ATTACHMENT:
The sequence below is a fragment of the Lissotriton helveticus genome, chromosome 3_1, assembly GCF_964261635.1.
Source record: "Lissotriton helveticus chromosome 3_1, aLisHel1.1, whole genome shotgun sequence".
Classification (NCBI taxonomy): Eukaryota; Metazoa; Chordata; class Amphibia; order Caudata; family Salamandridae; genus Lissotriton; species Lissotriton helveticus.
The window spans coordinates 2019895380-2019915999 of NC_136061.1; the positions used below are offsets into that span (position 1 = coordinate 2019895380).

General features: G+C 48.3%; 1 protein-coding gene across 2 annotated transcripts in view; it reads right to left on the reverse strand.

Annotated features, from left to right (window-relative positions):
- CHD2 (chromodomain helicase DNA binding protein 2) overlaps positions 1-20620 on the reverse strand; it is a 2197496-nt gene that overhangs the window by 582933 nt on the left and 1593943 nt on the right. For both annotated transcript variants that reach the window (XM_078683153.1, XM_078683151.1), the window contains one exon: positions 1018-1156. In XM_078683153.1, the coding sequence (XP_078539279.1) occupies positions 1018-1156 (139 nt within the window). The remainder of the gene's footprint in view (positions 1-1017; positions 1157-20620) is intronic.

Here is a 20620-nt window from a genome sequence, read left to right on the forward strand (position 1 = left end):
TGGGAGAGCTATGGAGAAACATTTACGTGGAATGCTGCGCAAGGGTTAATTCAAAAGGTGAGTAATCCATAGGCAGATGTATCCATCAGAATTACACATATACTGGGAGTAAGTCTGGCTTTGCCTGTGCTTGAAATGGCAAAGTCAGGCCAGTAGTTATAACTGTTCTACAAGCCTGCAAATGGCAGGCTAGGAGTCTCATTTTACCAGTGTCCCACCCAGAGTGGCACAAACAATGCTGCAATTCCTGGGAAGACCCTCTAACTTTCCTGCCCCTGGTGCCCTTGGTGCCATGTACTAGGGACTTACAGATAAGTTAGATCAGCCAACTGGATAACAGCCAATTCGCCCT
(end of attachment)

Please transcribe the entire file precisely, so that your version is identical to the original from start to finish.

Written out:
The sequence below is a fragment of the Lissotriton helveticus genome, chromosome 3_1, assembly GCF_964261635.1.
Source record: "Lissotriton helveticus chromosome 3_1, aLisHel1.1, whole genome shotgun sequence".
Classification (NCBI taxonomy): Eukaryota; Metazoa; Chordata; class Amphibia; order Caudata; family Salamandridae; genus Lissotriton; species Lissotriton helveticus.
The window spans coordinates 2019895380-2019915999 of NC_136061.1; the positions used below are offsets into that span (position 1 = coordinate 2019895380).

General features: G+C 48.3%; 1 protein-coding gene across 2 annotated transcripts in view; it reads right to left on the reverse strand.

Annotated features, from left to right (window-relative positions):
- CHD2 (chromodomain helicase DNA binding protein 2) overlaps positions 1-20620 on the reverse strand; it is a 2197496-nt gene that overhangs the window by 582933 nt on the left and 1593943 nt on the right. For both annotated transcript variants that reach the window (XM_078683153.1, XM_078683151.1), the window contains one exon: positions 1018-1156. In XM_078683153.1, the coding sequence (XP_078539279.1) occupies positions 1018-1156 (139 nt within the window). The remainder of the gene's footprint in view (positions 1-1017; positions 1157-20620) is intronic.

Here is a 20620-nt window from a genome sequence, read left to right on the forward strand (position 1 = left end):
TGGGAGAGCTATGGAGAAACATTTACGTGGAATGCTGCGCAAGGGTTAATTCAAAAGGTGAGTAATCCATAGGCAGATGTATCCATCAGAATTACACATATACTGGGAGTAAGTCTGGCTTTGCCTGTGCTTGAAATGGCAAAGTCAGGCCAGTAGTTATAACTGTTCTACAAGCCTGCAAATGGCAGGCTAGGAGTCTCATTTTACCAGTGTCCCACCCAGAGTGGCACAAACAATGCTGCAATTCCTGGGAAGACCCTCTAACTTTCCTGCCCCTGGTGCCCTTGGTGCCATGTACTAGGGACTTACAGATAAGTTAGATCAGCCAACTGGATAACAGCCAATTCGCCCT